Both Newt Gingrich and Rick Santorum believe in Greater Israel, the non-existence of a Palestinian people, the permanent annexation of the occupied territories, and a war of aggression against Iran because it wants some kind of nuclear deterrent to Israel's 300 or so nuclear warheads. And in a sign of this radical development, you can begin to see more arguments on the right for an explicitly religious fusion of Judaism and evangelical Christianity in creating a permanent fusion of the US and Israel as religiously defined nation-states.
This Barbara Lerner piece in National Review is really quite something. Two things stand out for me: It explicitly makes religious, Biblical arguments for Greater Israel, and it has no reference to what to do with all those Palestinians who are made de facto non-citizens in Greater Israel. But it seems pretty obvious that equal rights for non-Jews in all of Greater Israel would end the exclusively Jewish nature of the state. So they must either exist in enclaves of disenfranchisement – having less electoral clout in Israel than slaves did in the ante-bellum South – or be cleansed from the scene entirely.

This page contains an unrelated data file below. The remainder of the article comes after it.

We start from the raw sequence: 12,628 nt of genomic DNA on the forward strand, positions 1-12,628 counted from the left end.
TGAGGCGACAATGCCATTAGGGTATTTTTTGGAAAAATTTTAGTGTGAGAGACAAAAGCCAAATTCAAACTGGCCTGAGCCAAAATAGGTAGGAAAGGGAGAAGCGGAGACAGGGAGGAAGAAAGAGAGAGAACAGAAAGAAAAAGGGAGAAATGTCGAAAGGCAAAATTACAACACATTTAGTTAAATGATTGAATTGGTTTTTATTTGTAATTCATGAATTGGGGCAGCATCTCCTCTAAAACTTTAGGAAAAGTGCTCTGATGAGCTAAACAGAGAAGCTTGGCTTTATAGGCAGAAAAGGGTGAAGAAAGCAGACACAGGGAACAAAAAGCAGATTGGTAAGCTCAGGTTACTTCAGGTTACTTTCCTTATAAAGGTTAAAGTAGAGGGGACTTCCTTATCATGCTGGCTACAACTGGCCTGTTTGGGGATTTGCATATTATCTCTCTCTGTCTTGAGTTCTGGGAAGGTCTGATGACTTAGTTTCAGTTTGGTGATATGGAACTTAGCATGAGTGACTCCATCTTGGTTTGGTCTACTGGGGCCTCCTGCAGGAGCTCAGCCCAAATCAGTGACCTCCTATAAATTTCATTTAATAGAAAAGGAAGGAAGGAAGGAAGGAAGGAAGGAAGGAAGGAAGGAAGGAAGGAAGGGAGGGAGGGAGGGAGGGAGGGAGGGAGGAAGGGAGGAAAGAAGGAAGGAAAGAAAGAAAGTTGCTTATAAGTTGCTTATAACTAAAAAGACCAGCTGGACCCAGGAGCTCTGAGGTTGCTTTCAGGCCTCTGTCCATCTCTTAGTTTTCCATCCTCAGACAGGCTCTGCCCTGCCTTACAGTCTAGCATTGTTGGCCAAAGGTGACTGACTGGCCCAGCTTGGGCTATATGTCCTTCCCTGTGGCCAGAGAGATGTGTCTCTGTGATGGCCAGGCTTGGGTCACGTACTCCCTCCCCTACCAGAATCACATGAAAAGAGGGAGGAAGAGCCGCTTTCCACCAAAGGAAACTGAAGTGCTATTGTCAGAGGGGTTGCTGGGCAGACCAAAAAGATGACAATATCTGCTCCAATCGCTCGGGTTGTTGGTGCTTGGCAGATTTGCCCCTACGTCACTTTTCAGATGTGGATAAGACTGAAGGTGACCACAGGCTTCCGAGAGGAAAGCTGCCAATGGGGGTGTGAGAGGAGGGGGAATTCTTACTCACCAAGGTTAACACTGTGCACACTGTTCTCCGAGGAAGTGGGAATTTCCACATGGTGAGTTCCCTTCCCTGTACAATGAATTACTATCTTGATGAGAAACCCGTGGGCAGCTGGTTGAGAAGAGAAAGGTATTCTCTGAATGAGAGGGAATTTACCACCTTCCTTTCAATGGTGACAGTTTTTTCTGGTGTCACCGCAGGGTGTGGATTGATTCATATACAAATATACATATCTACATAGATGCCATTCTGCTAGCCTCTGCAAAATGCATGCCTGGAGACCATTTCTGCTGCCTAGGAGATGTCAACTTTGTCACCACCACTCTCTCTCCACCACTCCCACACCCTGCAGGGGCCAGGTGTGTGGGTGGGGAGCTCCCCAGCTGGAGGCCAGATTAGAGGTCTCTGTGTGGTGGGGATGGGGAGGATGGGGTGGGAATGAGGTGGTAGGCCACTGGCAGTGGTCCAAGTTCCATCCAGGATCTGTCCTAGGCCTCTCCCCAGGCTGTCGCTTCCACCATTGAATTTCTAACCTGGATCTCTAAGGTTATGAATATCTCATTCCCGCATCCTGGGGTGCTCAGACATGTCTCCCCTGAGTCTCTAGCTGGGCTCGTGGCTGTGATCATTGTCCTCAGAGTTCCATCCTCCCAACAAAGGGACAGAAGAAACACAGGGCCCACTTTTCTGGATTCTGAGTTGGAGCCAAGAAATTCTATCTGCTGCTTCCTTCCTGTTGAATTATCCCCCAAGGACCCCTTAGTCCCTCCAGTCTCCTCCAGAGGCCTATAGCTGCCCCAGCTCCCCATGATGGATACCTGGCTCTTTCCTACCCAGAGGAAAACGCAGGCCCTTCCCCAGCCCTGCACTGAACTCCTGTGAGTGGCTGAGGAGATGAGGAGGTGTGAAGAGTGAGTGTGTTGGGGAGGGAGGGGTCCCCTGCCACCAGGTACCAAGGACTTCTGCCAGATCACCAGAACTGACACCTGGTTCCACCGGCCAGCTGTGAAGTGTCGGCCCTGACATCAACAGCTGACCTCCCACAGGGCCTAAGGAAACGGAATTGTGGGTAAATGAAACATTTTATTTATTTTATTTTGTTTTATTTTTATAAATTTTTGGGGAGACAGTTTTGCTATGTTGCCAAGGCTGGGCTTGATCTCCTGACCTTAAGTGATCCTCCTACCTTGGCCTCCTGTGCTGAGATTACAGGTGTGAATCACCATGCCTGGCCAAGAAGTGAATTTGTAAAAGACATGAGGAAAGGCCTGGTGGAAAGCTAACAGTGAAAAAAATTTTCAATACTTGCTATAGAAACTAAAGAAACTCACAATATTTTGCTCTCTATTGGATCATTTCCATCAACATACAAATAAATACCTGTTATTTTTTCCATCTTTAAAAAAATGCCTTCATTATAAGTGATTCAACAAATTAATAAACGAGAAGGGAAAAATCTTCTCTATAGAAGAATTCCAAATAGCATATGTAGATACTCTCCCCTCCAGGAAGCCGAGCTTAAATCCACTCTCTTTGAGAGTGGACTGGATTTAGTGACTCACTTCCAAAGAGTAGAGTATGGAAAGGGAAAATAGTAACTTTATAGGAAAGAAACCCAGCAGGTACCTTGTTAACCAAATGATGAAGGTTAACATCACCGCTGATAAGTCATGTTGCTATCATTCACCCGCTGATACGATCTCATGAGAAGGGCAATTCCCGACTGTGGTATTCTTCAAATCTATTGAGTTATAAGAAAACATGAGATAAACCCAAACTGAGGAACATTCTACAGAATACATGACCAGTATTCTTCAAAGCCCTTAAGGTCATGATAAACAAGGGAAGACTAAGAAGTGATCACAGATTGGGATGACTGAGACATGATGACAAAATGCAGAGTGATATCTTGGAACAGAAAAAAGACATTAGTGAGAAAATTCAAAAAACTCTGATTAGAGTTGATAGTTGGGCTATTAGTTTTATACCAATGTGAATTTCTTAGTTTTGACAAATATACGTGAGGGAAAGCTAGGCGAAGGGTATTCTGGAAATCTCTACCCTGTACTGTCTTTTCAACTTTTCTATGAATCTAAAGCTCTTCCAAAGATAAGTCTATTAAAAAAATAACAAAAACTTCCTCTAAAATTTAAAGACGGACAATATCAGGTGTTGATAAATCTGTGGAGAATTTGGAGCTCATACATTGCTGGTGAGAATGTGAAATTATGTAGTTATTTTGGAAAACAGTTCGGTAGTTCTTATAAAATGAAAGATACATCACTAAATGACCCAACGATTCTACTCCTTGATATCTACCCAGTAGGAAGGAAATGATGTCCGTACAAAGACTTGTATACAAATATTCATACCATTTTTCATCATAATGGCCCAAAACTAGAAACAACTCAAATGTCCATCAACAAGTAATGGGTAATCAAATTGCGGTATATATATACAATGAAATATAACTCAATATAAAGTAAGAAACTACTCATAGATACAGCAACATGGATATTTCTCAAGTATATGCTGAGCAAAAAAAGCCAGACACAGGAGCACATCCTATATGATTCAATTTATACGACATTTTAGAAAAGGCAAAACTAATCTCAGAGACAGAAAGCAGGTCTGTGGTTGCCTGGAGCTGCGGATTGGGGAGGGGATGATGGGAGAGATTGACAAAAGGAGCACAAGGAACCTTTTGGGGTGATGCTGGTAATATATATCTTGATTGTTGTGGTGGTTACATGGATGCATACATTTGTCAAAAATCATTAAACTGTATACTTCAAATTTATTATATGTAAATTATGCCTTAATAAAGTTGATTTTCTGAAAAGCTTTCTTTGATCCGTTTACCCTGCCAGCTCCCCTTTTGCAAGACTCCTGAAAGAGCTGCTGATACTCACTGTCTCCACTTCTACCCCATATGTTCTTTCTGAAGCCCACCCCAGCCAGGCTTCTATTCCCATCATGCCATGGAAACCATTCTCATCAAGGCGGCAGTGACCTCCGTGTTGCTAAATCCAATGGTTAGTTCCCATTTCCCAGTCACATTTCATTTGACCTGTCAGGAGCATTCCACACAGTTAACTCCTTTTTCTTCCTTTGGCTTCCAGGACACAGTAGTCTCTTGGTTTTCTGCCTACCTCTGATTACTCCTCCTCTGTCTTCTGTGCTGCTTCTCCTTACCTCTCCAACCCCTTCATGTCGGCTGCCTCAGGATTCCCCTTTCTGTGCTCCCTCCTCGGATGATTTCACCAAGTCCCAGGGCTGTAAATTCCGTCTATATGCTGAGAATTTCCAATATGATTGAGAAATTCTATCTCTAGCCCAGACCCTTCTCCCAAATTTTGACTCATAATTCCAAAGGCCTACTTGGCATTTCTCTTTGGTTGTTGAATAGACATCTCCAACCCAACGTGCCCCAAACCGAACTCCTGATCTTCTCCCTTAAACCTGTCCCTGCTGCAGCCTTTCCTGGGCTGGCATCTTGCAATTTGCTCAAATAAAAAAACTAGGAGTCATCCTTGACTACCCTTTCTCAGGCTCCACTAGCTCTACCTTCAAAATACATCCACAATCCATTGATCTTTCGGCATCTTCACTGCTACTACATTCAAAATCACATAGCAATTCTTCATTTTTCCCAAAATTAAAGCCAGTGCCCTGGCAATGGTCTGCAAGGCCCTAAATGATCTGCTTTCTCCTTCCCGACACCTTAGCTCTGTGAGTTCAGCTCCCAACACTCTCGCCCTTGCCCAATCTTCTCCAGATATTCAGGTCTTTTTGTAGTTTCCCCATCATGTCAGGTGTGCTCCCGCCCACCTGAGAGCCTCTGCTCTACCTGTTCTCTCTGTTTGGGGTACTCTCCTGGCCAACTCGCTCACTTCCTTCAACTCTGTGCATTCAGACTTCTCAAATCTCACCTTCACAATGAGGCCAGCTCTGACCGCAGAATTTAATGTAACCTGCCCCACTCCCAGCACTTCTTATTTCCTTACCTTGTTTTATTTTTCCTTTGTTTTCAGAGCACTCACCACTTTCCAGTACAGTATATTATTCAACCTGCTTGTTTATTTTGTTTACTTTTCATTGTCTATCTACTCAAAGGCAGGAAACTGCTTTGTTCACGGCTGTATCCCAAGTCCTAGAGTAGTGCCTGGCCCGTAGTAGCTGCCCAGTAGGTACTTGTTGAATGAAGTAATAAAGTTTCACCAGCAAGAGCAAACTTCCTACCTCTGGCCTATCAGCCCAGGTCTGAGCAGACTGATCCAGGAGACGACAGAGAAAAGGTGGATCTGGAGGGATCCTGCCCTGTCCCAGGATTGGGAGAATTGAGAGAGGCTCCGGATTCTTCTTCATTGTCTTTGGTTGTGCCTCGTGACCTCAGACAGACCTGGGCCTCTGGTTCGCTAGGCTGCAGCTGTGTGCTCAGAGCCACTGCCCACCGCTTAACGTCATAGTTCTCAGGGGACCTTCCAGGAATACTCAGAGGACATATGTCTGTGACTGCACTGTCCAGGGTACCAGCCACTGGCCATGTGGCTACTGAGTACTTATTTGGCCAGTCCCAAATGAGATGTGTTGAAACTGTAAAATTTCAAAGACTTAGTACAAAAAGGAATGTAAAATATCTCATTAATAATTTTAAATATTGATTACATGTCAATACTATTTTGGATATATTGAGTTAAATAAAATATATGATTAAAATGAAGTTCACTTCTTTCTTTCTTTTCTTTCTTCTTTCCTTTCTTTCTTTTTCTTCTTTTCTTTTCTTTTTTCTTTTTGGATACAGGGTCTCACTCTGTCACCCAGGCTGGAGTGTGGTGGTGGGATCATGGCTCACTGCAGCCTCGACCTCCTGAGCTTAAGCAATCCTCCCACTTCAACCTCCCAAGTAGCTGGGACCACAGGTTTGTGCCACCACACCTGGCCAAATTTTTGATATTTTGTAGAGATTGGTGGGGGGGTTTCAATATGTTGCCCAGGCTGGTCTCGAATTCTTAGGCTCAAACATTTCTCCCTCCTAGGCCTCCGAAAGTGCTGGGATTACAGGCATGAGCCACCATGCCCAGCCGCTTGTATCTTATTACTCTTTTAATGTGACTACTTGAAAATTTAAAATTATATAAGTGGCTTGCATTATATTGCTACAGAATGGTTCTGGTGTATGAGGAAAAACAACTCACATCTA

Which is it? You will also notice there is scant attention paid to what this position – essentially isolating the US from everyone else on the planet and rendering a complete end to any relationship with the Arab or Muslim world – would do to the interests of the US. Because the interests of the US are not part of this equation. Religion is.
Mercifully, the commenters are aware just how extremist this piece is. My favorite one:
Red herrings about our country's religious heritage aside, there is absolutely nothing conservative about attempting to ground our adjudication of a modern territorial dispute in terms of Scripture.